When considering a sale of your business, one of the most important decisions you’ll make is who to work with as your M&A advisor and how to align your interests with those of your investment bankers.

Investment banking fees and their structure will significantly impact how much money you walk away with after the transaction is complete. In this article, we’ll discuss the different types of fees M&A advisors typically charge and how to ensure you get the best outcomes for your business.

M&A advisors typically charge two types of fees: retainers and success fees. Retainers are a flat fee that is paid upfront, regardless of whether or not the transaction is successful. Success fees are typically agreed upon as a percentage of the final sale price and are only paid if the transaction is completed successfully.

Retainer fee and success fee comparison

Retainers as a part of M&A fees paid to an advisor

M&A advisory projects typically involve a great deal of coordination and communication between the parties involved. In order to ensure that all of the necessary steps are taken in a timely manner, M&A advisors typically charge a retainer fee.

This fee is usually paid monthly and allows the M&A advisor to allocate the resources necessary to properly manage the project. Retainer fees exist also to provide the M&A adviser with some financial security in case the project is unexpectedly delayed or canceled.

The level of the retainer will vary depending on the size and complexity of the transaction. The retainer fee is used to cover the costs of the advisor’s time and expertise and is typically non-refundable. Retainer fees are an essential part of M&A deals and help ensure both sides are committed to completing the transaction.

Occasionally, you may encounter M&A advisors that do not charge fixed advisory fees. It may appeal to you as a business owner. Still, for an investment bank to provide a level of services that is adequate in a typical sale process, you should expect some upfront expense. Ultimately, it is a win-win situation to because both parties show that their commitment to working together.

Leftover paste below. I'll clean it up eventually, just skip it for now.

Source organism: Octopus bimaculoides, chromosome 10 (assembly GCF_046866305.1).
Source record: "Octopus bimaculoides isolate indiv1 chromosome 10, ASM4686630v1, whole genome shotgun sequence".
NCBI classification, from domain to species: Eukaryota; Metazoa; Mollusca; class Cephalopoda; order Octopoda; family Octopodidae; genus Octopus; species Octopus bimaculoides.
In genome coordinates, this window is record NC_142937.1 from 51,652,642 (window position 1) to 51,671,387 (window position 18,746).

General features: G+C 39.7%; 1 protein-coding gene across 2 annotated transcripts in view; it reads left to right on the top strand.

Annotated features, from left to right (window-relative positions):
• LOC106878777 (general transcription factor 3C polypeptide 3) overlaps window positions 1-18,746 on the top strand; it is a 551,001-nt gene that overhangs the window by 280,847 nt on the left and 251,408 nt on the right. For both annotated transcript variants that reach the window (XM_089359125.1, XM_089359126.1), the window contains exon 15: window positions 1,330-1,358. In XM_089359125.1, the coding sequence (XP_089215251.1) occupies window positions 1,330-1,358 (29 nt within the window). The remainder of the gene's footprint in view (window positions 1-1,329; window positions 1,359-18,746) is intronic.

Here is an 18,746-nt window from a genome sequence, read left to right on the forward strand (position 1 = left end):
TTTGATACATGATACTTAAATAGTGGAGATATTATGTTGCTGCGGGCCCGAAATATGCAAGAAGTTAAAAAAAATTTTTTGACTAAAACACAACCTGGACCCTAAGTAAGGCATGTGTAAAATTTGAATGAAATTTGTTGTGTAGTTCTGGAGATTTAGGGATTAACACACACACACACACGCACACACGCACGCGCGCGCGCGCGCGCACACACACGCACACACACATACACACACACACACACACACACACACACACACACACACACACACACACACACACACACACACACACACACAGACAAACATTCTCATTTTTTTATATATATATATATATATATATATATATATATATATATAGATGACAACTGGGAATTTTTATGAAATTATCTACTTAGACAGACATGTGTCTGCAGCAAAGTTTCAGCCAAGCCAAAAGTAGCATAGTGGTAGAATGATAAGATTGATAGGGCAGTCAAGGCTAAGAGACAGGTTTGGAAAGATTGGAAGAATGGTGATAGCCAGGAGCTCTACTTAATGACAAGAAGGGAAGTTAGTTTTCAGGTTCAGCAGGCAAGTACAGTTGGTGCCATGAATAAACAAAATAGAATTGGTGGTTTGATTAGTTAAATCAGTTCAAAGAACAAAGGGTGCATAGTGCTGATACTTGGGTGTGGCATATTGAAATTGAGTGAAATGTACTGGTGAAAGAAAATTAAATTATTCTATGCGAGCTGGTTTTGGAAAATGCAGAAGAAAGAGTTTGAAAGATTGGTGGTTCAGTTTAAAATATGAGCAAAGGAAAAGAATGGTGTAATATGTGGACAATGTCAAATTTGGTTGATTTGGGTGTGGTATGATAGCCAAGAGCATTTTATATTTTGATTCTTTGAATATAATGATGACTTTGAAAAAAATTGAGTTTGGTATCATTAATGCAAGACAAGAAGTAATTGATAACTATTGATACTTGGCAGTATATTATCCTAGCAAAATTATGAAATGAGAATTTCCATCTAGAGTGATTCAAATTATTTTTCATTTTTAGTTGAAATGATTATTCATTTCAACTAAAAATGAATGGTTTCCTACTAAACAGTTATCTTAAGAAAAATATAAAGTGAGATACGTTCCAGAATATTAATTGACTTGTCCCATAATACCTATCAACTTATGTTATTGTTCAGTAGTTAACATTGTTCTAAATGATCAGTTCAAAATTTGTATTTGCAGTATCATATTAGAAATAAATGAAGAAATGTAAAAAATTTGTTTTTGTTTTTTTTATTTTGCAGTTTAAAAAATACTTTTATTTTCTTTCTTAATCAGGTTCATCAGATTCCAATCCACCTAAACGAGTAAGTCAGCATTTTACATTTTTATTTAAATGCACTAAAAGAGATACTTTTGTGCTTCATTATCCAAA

Milestone fees as a substitute for retainer fees

Some investment banks may offer to substitute retainer fees with milestone fees.

Milestone fees are payments made at specific points when reaching certain stages of the sale process. For example, a milestone fee may be paid upon signing of the LOI, completion of due diligence, or when a draft purchase agreement is delivered.

Milestone fees can be a helpful way to align the incentives of the advisory team with the client’s objectives. They also provide a way to structure the project so that progress can be measured and verifiable deliverables are produced.

However, it is essential to carefully consider the appropriate fee structure before agreeing to it. Make sure you understand what deliverables are expected at each milestone, and that the fee is commensurate with the value of the deliverable. Otherwise, you may find yourself paying for something that doesn’t provide much value to your M&A project.

M&A Fees: Retainer and Milestone models

Success fee – what to expect?

Success fees are the largest source of compensation for investment bankers and usually make up the majority of their income. This fee is typically a percentage of the total value of the transaction and is paid out only if the deal is completed.